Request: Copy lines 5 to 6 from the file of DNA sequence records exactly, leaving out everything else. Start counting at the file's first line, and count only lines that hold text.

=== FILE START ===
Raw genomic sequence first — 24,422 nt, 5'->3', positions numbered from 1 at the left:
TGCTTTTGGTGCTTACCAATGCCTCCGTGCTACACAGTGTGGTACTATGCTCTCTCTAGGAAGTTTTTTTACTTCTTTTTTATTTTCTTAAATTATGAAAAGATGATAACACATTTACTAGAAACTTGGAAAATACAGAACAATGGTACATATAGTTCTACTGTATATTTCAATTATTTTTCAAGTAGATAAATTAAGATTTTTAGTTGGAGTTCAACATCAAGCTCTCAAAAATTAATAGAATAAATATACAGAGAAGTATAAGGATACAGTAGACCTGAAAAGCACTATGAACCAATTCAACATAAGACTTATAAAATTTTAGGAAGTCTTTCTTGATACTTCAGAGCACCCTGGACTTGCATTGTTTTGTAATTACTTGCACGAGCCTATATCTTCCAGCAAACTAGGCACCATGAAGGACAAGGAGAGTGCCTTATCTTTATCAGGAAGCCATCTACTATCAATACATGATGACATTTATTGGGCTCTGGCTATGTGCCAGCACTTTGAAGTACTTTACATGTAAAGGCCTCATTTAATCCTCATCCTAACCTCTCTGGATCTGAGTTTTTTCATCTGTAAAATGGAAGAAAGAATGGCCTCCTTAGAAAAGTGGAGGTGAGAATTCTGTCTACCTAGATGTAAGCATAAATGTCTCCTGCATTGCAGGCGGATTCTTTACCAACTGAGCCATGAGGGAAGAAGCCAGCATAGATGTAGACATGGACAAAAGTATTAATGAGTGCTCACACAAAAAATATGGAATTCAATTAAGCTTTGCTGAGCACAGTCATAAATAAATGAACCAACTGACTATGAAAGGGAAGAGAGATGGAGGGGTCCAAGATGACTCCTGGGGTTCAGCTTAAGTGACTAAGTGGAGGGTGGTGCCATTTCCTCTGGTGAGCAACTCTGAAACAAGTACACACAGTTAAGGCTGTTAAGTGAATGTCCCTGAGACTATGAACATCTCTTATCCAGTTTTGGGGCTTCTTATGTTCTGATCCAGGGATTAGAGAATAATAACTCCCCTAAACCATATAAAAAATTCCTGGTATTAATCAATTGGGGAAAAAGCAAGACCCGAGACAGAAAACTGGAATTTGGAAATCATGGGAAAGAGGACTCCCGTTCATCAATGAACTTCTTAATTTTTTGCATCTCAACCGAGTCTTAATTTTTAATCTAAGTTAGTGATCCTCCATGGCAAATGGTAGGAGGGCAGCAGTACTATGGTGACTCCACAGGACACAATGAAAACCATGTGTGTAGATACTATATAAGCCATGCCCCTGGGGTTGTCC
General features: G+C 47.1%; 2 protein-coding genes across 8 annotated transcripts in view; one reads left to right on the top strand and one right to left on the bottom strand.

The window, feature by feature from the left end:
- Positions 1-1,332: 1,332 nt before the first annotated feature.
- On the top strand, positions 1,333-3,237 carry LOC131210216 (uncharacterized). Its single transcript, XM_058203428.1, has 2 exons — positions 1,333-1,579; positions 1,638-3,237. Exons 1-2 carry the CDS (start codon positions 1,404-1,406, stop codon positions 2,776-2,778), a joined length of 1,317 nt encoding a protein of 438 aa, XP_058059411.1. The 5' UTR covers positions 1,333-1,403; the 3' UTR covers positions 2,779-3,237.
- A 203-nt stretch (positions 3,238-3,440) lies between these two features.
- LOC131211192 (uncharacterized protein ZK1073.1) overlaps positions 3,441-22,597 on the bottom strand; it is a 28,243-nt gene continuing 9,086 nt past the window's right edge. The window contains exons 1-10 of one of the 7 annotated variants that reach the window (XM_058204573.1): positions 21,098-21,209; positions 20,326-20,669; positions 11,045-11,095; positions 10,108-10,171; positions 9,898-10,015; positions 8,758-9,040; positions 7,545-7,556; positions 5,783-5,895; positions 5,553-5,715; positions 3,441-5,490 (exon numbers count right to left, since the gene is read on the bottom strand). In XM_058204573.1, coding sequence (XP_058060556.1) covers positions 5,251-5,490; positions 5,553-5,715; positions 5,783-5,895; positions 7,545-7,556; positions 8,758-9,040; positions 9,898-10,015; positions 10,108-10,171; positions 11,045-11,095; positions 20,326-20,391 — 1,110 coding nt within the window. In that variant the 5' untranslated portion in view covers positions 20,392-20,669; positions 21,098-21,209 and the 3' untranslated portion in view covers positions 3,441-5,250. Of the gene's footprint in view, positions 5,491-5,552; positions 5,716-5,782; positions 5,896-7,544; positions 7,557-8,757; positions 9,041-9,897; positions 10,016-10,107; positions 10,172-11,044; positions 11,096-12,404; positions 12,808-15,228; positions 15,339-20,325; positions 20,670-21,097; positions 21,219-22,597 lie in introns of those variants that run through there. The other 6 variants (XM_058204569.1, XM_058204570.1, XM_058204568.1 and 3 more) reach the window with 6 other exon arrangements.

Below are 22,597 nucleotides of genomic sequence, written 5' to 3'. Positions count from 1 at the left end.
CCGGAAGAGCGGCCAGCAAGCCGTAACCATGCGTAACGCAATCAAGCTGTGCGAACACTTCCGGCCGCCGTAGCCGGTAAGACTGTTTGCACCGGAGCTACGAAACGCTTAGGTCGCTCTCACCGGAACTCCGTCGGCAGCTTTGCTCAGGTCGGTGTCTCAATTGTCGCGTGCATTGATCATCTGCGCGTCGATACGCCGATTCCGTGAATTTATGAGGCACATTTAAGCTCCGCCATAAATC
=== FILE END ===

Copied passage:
- Positions 1-1,332: 1,332 nt before the first annotated feature.
- On the top strand, positions 1,333-3,237 carry LOC131210216 (uncharacterized). Its single transcript, XM_058203428.1, has 2 exons — positions 1,333-1,579; positions 1,638-3,237. Exons 1-2 carry the CDS (start codon positions 1,404-1,406, stop codon positions 2,776-2,778), a joined length of 1,317 nt encoding a protein of 438 aa, XP_058059411.1. The 5' UTR covers positions 1,333-1,403; the 3' UTR covers positions 2,779-3,237.